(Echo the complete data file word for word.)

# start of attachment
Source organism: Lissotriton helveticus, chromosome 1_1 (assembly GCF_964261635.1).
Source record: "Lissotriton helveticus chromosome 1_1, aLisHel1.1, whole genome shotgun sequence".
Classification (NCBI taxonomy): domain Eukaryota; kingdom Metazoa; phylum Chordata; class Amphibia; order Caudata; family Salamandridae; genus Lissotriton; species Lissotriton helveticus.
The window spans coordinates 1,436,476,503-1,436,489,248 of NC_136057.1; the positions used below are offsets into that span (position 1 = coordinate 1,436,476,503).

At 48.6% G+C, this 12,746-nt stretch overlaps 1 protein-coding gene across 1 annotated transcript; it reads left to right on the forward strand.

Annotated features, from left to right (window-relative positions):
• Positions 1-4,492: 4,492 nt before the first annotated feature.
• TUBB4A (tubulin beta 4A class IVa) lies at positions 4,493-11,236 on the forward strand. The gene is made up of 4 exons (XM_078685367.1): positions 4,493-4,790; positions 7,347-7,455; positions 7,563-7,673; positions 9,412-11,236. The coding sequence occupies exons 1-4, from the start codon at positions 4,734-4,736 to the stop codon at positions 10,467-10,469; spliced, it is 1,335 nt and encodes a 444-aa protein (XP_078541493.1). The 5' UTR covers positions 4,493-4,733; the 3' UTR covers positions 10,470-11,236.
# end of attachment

Source organism: Lissotriton helveticus, chromosome 1_1 (assembly GCF_964261635.1).
Source record: "Lissotriton helveticus chromosome 1_1, aLisHel1.1, whole genome shotgun sequence".
Classification (NCBI taxonomy): domain Eukaryota; kingdom Metazoa; phylum Chordata; class Amphibia; order Caudata; family Salamandridae; genus Lissotriton; species Lissotriton helveticus.
The window spans coordinates 1,436,476,503-1,436,489,248 of NC_136057.1; the positions used below are offsets into that span (position 1 = coordinate 1,436,476,503).

At 48.6% G+C, this 12,746-nt stretch overlaps 1 protein-coding gene across 1 annotated transcript; it reads left to right on the forward strand.

Annotated features, from left to right (window-relative positions):
• Positions 1-4,492: 4,492 nt before the first annotated feature.
• TUBB4A (tubulin beta 4A class IVa) lies at positions 4,493-11,236 on the forward strand. The gene is made up of 4 exons (XM_078685367.1): positions 4,493-4,790; positions 7,347-7,455; positions 7,563-7,673; positions 9,412-11,236. The coding sequence occupies exons 1-4, from the start codon at positions 4,734-4,736 to the stop codon at positions 10,467-10,469; spliced, it is 1,335 nt and encodes a 444-aa protein (XP_078541493.1). The 5' UTR covers positions 4,493-4,733; the 3' UTR covers positions 10,470-11,236.